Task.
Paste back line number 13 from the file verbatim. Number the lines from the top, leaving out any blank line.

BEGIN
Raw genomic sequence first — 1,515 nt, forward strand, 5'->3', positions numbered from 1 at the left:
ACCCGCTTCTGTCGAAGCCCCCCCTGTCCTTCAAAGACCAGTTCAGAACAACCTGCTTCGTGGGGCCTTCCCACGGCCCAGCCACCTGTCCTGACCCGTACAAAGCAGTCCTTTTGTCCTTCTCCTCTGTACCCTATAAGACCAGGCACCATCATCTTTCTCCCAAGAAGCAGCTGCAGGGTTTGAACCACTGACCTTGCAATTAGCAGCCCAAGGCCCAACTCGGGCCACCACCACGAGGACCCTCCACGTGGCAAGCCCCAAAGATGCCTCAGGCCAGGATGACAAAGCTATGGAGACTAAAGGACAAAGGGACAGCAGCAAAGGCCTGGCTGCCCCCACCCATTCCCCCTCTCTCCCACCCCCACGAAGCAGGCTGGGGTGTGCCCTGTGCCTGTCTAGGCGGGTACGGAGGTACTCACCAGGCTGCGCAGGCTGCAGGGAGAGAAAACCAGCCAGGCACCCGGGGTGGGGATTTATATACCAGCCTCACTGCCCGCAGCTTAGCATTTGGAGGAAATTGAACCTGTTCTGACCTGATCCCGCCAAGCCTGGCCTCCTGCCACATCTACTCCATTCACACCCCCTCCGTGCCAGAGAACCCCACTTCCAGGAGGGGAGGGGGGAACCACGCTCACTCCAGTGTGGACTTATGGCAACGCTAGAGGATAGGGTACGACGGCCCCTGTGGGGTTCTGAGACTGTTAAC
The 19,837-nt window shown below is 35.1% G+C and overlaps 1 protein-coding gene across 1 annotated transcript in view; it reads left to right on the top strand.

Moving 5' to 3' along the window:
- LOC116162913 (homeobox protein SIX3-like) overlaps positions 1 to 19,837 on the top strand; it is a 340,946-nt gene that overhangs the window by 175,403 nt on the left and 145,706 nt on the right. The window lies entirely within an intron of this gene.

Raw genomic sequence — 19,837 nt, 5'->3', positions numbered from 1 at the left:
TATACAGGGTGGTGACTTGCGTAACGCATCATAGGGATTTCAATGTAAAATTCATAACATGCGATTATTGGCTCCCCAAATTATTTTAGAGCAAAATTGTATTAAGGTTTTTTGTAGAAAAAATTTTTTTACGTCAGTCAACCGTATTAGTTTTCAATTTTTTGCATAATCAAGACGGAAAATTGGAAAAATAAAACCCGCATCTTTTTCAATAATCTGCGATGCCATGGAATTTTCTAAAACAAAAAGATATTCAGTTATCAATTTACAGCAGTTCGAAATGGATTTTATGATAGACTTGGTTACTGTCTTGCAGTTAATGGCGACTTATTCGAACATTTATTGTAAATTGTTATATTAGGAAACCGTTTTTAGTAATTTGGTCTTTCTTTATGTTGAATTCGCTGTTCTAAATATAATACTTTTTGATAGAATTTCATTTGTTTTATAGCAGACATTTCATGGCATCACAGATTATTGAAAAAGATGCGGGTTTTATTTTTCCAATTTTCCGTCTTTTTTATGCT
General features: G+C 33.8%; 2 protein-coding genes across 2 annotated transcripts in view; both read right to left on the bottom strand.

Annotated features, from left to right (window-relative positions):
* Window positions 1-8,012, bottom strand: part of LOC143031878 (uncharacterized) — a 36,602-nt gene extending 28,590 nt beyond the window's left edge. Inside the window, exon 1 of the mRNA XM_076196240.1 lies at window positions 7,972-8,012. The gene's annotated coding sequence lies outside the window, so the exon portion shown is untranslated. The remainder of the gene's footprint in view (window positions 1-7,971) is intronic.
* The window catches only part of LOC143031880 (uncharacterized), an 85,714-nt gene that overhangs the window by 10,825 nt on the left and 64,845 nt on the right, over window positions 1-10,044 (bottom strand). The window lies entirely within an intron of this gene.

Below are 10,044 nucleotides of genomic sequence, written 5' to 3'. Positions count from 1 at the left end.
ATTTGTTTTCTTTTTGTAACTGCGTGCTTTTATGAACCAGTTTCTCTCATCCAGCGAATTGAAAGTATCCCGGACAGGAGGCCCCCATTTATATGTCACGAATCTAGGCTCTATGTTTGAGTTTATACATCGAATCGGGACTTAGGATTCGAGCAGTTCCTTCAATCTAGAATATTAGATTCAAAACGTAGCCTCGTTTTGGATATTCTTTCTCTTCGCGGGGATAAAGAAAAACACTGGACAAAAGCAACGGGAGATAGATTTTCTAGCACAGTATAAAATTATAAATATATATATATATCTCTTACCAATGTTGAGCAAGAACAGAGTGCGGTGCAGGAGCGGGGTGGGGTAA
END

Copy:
ATTTGTTTTCTTTTTGTAACTGCGTGCTTTTATGAACCAGTTTCTCTCATCCAGCGAATTGAAAGTATCCCGGACAGGAGGCCCCCATTTATATGTCACGAATCTAGGCTCTATGTTTGAGTTTATACATCGAATCGGGACTTAGGATTCGAGCAGTTCCTTCAATCTAGAATATTAGATTCAAAACGTAGCCTCGTTTTGGATATTCTTTCTCTTCGCGGGGATAAAGAAAAACACTGGACAAAAGCAACGGGAGATAGATTTTCTAGCACAGTATAAAATTATAAATATATATATATATCTCTTACCAATGTTGAGCAAGAACAGAGTGCGGTGCAGGAGCGGGGTGGGGTAA